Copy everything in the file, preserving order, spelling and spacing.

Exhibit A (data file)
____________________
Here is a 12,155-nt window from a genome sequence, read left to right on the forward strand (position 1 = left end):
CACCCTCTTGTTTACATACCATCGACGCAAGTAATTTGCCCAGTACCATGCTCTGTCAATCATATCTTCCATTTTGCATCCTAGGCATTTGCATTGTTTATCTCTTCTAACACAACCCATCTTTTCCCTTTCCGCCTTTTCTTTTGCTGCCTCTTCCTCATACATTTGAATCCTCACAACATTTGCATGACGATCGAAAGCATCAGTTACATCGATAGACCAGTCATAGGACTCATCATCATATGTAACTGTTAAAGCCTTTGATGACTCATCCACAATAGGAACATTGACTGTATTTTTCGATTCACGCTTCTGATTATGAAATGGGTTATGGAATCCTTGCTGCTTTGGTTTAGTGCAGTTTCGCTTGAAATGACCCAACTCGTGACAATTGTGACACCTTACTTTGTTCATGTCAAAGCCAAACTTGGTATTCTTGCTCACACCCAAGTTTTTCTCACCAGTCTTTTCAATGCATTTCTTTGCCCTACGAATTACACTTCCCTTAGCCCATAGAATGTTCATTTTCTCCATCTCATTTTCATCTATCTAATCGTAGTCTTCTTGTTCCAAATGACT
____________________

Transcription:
Here is a 12,155-nt window from a genome sequence, read left to right on the forward strand (position 1 = left end):
CACCCTCTTGTTTACATACCATCGACGCAAGTAATTTGCCCAGTACCATGCTCTGTCAATCATATCTTCCATTTTGCATCCTAGGCATTTGCATTGTTTATCTCTTCTAACACAACCCATCTTTTCCCTTTCCGCCTTTTCTTTTGCTGCCTCTTCCTCATACATTTGAATCCTCACAACATTTGCATGACGATCGAAAGCATCAGTTACATCGATAGACCAGTCATAGGACTCATCATCATATGTAACTGTTAAAGCCTTTGATGACTCATCCACAATAGGAACATTGACTGTATTTTTCGATTCACGCTTCTGATTATGAAATGGGTTATGGAATCCTTGCTGCTTTGGTTTAGTGCAGTTTCGCTTGAAATGACCCAACTCGTGACAATTGTGACACCTTACTTTGTTCATGTCAAAGCCAAACTTGGTATTCTTGCTCACACCCAAGTTTTTCTCACCAGTCTTTTCAATGCATTTCTTTGCCCTACGAATTACACTTCCCTTAGCCCATAGAATGTTCATTTTCTCCATCTCATTTTCATCTATCTAATCGTAGTCTTCTTGTTCCAAATGACT